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Biomedical Engineering Senior Design

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2001 Annual Conference


Albuquerque, New Mexico

Publication Date

June 24, 2001

Start Date

June 24, 2001

End Date

June 27, 2001



Page Count


Page Numbers

6.239.1 - 6.239.5



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Paper Authors

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David Kelso

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John D. Enderle

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Kristina Ropella

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NOTE: The first page of text has been automatically extracted and included below in lieu of an abstract

Session 2209


John D. Enderle 1 , David M. Kelso2 , Kristina M. Ropella3 1 Univ. of Connecticut/2 Northwestern Univ./3 Marquette Univ.

I. Introduction

In most senior design courses, the emphasis is not on learning new material, but rather solving large-scale, open-ended, complex and sometimes ill-defined problems. 1 This is an iterative, decision- making process in which the students apply previously learned material to meet a stated objective. Most often, students are exposed to system- wide synthesis and analysis, critique and evaluation for the first time. Typically, the class is divided into small teams of no more than 5 students. Each team meets with the course instructors and faculty advisors on a regular basis, and when appropriate, with clinicians and industrial sponsors. Some programs have teams consisting only of biomedical engineering students, while other programs offer truly interdisciplinary teams of biomedical, electrical, mechanical and chemical engineers. For example, at Marquette University1 , all senior biomedical, electrical and mechanical engineering students are combined into one capstone design course where students may select projects offered by any of the participating departments. Project sponsors typically request that a team be comprised of a mix of engineering disciplines.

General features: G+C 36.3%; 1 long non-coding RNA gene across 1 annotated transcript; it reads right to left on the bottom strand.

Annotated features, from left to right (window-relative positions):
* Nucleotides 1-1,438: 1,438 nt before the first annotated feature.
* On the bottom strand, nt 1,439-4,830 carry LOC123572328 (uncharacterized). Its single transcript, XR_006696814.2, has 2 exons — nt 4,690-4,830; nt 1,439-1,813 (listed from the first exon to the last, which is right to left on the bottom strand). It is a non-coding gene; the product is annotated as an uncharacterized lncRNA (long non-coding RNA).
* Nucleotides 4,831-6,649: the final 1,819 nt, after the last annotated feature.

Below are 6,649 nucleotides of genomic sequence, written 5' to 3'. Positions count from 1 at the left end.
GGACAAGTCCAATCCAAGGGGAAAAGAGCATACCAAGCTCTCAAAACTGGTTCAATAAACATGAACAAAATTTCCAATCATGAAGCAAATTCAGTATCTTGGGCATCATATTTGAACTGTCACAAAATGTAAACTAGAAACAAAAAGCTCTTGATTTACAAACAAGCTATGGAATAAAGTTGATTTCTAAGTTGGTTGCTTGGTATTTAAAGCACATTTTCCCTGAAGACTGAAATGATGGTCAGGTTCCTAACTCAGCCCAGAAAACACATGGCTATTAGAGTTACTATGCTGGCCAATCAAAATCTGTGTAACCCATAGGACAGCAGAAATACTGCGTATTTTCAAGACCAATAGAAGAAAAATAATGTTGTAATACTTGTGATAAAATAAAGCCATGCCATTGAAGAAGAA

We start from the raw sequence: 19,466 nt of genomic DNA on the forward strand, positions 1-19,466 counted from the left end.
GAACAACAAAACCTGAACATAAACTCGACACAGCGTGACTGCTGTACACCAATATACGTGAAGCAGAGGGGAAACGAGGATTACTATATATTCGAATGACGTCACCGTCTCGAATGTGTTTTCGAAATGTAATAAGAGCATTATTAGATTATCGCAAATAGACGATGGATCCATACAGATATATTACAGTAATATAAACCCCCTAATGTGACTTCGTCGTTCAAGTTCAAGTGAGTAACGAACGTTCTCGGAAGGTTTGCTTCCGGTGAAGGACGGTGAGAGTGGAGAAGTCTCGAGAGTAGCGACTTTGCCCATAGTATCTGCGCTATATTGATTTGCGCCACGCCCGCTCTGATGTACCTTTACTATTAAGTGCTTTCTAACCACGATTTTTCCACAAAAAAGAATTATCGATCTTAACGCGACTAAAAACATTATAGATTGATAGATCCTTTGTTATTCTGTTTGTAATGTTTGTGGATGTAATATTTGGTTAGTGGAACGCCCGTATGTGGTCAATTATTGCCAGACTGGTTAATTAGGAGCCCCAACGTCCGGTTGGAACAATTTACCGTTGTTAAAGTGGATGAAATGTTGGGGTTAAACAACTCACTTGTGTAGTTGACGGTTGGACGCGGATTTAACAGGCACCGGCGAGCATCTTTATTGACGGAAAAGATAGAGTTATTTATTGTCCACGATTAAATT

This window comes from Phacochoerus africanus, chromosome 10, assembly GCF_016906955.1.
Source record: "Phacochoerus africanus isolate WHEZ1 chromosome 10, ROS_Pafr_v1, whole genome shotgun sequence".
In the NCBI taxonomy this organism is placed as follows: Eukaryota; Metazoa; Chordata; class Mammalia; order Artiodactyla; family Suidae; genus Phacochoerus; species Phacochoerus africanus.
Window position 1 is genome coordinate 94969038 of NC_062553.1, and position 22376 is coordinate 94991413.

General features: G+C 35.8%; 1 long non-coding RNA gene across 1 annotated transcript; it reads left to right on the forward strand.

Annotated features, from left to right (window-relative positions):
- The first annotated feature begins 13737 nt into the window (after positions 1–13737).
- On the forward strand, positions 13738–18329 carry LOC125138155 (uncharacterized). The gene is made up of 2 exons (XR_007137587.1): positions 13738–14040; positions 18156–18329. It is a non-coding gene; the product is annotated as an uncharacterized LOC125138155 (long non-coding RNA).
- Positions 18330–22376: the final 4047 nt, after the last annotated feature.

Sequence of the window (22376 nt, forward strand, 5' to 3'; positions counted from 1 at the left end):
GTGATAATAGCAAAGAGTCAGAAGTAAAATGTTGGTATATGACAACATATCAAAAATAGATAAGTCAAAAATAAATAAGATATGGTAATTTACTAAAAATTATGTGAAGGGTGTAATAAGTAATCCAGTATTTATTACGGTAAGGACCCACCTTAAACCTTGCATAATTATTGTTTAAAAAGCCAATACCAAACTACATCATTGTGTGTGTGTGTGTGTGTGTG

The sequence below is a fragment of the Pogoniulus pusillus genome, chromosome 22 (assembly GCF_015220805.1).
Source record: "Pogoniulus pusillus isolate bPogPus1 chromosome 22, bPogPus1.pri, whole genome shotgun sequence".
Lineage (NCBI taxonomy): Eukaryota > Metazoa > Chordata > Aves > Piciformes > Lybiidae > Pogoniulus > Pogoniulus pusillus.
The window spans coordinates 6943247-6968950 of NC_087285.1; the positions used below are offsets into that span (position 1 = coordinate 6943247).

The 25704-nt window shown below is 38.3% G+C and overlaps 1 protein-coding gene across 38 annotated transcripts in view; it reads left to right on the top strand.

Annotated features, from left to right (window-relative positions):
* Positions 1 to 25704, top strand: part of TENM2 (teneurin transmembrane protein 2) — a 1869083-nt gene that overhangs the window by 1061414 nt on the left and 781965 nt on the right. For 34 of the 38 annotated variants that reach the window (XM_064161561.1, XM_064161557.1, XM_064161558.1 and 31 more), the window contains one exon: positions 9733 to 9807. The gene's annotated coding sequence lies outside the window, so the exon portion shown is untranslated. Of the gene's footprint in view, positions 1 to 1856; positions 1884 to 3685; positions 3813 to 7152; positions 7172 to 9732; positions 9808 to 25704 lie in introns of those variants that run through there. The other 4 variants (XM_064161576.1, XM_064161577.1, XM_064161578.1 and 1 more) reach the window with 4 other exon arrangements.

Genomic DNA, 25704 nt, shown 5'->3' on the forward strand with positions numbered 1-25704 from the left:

Typically, there are no required textbooks, and only a minimal number of lectures. Experts from industry, patent law and government agencies typically provide the lecture material. Students integrate and apply knowledge from their major field of study toward a specific project.

A number of biomedical engineering programs, like the University of Connecticut2 , have a full year of required senior design courses, here referred to as Design I and II. The major deliverable in Design I is a paper design with extensive modeling and computer analysis. Over the semester, students are introduced to a variety of subjects including working on teams, the design process, planning and scheduling, technical report writing, proposal writing, oral presentations, ethics in design, safety, liability, impact of economic constraints, environmental considerations, manufacturing and marketing. Design II requires students to implement their design by completing a working model of the final product. Prototype testing of the paper design typically requires modification to meet specifications.

Some of the work presented in this report was funded by the National Science Foundation under grant number BES-9812042.

Kelso, D., & Enderle, J. D., & Ropella, K. (2001, June), Biomedical Engineering Senior Design Paper presented at 2001 Annual Conference, Albuquerque, New Mexico. 10.18260/1-2--8958

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